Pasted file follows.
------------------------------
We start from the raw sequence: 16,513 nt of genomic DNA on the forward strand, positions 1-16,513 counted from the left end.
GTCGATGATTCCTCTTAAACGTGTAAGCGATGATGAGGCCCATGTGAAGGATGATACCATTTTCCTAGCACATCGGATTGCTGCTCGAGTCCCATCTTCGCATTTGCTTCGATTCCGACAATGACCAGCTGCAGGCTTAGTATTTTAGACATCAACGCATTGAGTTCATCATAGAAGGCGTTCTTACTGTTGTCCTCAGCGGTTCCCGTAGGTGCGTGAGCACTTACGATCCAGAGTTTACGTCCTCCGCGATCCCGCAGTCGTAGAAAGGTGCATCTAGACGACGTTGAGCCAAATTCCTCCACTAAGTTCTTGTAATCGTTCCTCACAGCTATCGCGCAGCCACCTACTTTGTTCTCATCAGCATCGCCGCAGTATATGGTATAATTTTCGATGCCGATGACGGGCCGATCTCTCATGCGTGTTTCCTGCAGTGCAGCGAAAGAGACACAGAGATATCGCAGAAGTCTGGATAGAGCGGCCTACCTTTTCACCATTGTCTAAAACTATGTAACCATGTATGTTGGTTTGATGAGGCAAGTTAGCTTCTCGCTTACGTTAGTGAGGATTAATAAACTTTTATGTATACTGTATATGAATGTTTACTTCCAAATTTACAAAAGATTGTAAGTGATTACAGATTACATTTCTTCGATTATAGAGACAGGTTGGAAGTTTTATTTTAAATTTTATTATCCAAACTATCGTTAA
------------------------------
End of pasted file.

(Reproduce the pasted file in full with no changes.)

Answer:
We start from the raw sequence: 16,513 nt of genomic DNA on the forward strand, positions 1-16,513 counted from the left end.
GTCGATGATTCCTCTTAAACGTGTAAGCGATGATGAGGCCCATGTGAAGGATGATACCATTTTCCTAGCACATCGGATTGCTGCTCGAGTCCCATCTTCGCATTTGCTTCGATTCCGACAATGACCAGCTGCAGGCTTAGTATTTTAGACATCAACGCATTGAGTTCATCATAGAAGGCGTTCTTACTGTTGTCCTCAGCGGTTCCCGTAGGTGCGTGAGCACTTACGATCCAGAGTTTACGTCCTCCGCGATCCCGCAGTCGTAGAAAGGTGCATCTAGACGACGTTGAGCCAAATTCCTCCACTAAGTTCTTGTAATCGTTCCTCACAGCTATCGCGCAGCCACCTACTTTGTTCTCATCAGCATCGCCGCAGTATATGGTATAATTTTCGATGCCGATGACGGGCCGATCTCTCATGCGTGTTTCCTGCAGTGCAGCGAAAGAGACACAGAGATATCGCAGAAGTCTGGATAGAGCGGCCTACCTTTTCACCATTGTCTAAAACTATGTAACCATGTATGTTGGTTTGATGAGGCAAGTTAGCTTCTCGCTTACGTTAGTGAGGATTAATAAACTTTTATGTATACTGTATATGAATGTTTACTTCCAAATTTACAAAAGATTGTAAGTGATTACAGATTACATTTCTTCGATTATAGAGACAGGTTGGAAGTTTTATTTTAAATTTTATTATCCAAACTATCGTTAA